“The world that I grew up in is gone,” says Kristin Kaschner, a marine ecologist at the University of Freiburg in Germany. Between 1890 and 2001, the population of all whale species declined from more than 2.5 million to under 880,000. While the population of some whale species has rebounded since the global whaling moratorium in 1986, many are still endangered. And while the majority of fish stocks are fished in a way that allows them to maintain or grow their populations, just over 34 percent of them are overexploited, which means we’re removing so many fish from a certain area that their populations cannot recover. Some of the fish stocks being overexploited include Japanese anchovy, Alaska pollock, and South American pilchard. “I think we are moving towards a world where the default is not a natural ecosystem in which everything is as you had it before there was human exploitation and intervention,” says Kaschner.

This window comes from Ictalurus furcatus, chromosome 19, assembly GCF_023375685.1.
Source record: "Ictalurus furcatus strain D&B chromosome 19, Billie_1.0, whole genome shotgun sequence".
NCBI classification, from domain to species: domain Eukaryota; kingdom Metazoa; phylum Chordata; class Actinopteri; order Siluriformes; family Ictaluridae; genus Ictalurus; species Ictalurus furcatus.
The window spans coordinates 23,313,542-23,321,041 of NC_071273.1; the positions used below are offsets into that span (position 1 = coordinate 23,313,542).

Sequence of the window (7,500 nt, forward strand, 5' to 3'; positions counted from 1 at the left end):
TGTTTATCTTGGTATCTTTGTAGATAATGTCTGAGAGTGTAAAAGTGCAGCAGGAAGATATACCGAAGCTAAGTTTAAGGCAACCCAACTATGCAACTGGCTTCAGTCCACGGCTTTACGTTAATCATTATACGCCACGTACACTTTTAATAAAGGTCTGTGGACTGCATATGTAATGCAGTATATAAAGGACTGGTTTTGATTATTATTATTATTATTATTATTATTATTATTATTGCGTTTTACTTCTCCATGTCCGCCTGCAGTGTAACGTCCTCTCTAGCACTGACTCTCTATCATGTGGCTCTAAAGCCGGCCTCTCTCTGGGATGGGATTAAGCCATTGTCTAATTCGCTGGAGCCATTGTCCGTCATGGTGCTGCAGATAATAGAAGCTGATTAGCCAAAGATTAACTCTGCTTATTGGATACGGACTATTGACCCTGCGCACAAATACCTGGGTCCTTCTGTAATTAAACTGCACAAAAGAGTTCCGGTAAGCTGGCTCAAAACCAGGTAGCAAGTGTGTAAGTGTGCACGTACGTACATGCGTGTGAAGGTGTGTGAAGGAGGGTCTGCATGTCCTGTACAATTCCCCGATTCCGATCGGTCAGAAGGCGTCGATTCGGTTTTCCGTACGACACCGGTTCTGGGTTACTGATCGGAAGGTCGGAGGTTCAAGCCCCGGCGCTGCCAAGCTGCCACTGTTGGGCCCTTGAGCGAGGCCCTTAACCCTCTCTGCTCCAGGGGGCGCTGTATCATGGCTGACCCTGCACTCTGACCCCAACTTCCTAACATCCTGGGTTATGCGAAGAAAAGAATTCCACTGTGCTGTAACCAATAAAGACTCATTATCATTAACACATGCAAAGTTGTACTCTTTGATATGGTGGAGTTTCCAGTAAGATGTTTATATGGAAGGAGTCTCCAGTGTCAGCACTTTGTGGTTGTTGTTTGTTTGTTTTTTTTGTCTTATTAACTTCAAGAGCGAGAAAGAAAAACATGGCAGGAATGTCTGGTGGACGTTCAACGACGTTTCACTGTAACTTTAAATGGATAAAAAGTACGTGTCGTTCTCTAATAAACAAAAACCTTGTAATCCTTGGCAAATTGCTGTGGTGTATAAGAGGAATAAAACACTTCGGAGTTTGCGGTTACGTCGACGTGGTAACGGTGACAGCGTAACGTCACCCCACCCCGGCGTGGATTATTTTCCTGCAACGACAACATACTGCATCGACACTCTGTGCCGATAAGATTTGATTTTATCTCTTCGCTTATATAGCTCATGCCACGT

Although the picture isn’t rosy at the moment, looking at the size spectrum of marine organisms could be a helpful indicator of ocean health, says Julia Blanchard, an ecologist at the University of Tasmania in Australia. Blanchard has studied coral reefs and found that when the Sheldon spectrum seems out of whack, it’s a sign that the reef ecosystem is no longer healthy. “If we’re looking at improving that, what we might do is ask what would be a level of fishing that would maintain the size spectrum,” she says.
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One problem is that fisheries often target what scientists call BOFFFFs: big, old, fat, fecund, female fish. Their large bodies are prized by fishers, but BOFFFFs are a vital source of new baby fish. Take these away and the size spectrum quickly veers out of kilter. One way to manage this is to encourage the fishing industry to target medium-size fish, allowing mature ones to replenish depleted populations.